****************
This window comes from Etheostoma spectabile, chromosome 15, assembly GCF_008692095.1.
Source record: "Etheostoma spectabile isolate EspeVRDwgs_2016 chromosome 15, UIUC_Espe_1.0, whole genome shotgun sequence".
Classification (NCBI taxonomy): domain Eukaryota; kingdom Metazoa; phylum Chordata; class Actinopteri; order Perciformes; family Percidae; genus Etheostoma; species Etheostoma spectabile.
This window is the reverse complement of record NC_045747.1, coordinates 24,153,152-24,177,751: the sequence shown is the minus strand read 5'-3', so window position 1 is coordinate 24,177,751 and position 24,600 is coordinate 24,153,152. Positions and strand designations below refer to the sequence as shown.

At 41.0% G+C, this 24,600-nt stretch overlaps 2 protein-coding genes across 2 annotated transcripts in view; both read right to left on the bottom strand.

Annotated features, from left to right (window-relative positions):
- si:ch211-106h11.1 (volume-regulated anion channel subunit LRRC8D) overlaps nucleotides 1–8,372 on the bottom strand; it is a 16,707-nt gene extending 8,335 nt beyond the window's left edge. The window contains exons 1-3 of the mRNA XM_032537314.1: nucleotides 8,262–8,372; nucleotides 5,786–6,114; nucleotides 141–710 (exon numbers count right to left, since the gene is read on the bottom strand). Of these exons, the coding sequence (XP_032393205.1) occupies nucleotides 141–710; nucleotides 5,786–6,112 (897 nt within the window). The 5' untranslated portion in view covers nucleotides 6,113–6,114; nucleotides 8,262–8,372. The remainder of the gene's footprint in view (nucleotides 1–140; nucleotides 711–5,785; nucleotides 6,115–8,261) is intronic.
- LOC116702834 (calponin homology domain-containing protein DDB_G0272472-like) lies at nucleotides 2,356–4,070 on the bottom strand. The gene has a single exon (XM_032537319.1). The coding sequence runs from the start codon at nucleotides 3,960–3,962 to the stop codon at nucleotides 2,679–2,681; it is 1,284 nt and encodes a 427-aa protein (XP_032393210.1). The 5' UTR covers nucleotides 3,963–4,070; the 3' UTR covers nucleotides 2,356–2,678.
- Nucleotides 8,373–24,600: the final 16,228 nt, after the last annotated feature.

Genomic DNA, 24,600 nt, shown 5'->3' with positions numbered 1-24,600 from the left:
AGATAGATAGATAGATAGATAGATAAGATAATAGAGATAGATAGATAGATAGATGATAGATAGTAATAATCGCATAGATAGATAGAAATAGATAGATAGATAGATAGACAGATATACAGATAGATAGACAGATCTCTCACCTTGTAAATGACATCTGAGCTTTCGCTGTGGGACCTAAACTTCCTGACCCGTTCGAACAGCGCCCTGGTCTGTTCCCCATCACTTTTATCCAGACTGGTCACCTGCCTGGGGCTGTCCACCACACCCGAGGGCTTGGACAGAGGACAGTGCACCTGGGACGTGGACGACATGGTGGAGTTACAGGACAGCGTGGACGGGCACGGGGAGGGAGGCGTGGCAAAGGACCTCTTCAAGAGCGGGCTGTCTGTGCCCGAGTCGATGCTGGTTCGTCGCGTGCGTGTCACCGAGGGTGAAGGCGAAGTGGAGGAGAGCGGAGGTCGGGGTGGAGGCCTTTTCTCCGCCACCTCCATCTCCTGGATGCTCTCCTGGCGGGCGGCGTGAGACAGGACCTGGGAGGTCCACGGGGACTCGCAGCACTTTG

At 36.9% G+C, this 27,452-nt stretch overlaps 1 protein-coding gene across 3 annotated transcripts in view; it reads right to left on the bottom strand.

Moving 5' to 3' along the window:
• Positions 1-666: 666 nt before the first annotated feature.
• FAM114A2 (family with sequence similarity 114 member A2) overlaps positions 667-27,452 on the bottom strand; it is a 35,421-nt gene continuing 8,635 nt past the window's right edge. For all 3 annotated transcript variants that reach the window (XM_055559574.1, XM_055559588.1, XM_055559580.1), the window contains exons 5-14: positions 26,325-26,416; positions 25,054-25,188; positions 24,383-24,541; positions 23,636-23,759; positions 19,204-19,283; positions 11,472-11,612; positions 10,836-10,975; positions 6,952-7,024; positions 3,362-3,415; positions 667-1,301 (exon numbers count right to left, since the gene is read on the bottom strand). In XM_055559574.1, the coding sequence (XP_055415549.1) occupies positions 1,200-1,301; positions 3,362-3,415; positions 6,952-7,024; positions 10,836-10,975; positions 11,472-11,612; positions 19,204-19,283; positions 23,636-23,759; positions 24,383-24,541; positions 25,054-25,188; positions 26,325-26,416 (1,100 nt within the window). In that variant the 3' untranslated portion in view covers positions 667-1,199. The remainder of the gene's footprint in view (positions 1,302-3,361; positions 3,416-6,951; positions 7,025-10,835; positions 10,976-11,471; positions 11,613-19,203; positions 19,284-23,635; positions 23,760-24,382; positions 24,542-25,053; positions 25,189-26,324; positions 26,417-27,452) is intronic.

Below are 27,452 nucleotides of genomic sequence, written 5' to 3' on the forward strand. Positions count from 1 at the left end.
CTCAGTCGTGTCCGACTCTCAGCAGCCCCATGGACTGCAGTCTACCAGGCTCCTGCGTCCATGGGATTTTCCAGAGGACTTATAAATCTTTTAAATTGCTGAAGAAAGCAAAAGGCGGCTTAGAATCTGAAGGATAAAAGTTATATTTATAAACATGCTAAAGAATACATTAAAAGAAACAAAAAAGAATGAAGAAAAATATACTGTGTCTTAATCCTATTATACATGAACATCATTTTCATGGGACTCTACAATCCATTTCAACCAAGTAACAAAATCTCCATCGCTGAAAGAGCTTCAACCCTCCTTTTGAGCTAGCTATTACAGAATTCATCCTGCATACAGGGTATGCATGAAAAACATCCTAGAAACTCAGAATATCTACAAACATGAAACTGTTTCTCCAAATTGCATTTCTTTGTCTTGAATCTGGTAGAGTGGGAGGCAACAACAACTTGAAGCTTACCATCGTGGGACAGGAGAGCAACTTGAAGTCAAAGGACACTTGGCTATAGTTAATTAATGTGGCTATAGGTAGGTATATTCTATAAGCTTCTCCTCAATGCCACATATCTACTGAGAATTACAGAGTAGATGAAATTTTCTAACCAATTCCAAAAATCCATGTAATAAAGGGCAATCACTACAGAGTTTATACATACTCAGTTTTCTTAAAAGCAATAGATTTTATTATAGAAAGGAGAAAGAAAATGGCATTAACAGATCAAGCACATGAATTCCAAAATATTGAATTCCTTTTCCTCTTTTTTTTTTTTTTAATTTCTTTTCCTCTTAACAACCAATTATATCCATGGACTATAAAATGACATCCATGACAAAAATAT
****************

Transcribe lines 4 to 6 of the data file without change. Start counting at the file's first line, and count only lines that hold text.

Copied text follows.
This window is the reverse complement of record NC_045747.1, coordinates 24,153,152-24,177,751: the sequence shown is the minus strand read 5'-3', so window position 1 is coordinate 24,177,751 and position 24,600 is coordinate 24,153,152. Positions and strand designations below refer to the sequence as shown.

At 41.0% G+C, this 24,600-nt stretch overlaps 2 protein-coding genes across 2 annotated transcripts in view; both read right to left on the bottom strand.

Annotated features, from left to right (window-relative positions):